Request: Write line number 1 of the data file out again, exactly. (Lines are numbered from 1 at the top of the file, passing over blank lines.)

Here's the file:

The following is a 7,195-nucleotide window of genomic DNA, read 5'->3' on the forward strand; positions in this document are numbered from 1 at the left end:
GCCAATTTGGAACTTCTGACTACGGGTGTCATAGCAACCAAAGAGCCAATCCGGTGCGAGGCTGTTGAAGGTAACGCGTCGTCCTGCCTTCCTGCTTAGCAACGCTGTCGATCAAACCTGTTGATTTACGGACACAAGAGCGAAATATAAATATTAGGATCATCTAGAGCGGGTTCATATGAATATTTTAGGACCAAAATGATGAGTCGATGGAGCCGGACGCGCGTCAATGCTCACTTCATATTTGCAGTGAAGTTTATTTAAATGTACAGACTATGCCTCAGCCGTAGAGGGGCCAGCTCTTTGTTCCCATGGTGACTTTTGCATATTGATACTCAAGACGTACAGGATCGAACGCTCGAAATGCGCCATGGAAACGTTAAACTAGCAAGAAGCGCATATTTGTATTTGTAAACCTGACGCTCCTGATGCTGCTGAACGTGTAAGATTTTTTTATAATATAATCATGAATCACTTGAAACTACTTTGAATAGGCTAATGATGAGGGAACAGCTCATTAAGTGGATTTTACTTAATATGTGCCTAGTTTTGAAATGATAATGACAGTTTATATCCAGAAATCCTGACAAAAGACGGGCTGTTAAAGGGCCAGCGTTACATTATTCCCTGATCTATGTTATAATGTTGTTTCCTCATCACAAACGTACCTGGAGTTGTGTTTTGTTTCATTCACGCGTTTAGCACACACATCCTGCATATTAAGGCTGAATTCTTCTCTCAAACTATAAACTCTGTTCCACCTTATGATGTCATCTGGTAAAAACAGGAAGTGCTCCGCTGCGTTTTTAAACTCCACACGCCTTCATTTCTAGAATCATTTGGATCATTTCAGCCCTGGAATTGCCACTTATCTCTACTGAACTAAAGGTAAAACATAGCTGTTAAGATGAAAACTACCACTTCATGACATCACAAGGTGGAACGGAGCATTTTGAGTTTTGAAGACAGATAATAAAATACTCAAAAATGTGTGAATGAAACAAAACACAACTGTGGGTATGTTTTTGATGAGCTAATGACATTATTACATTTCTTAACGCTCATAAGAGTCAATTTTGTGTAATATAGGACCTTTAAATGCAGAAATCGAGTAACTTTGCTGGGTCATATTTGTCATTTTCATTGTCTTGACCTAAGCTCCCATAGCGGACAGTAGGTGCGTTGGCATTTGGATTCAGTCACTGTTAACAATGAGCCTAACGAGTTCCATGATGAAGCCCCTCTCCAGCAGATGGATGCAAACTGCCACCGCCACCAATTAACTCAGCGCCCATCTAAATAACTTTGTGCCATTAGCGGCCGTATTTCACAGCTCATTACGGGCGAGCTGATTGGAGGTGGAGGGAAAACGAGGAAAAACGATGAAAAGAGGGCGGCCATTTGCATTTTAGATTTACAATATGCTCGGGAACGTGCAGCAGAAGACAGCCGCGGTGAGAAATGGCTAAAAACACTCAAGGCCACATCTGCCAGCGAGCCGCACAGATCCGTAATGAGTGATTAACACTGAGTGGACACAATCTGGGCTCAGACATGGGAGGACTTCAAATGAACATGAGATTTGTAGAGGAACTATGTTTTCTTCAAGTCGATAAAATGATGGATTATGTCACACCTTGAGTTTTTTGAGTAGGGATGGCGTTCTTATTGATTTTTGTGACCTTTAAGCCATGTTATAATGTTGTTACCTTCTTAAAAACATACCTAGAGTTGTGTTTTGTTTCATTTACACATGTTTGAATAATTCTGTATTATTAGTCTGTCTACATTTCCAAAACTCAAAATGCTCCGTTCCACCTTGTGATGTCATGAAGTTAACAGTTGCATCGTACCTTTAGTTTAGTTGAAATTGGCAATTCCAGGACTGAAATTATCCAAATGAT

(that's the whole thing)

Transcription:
The following is a 7,195-nucleotide window of genomic DNA, read 5'->3' on the forward strand; positions in this document are numbered from 1 at the left end: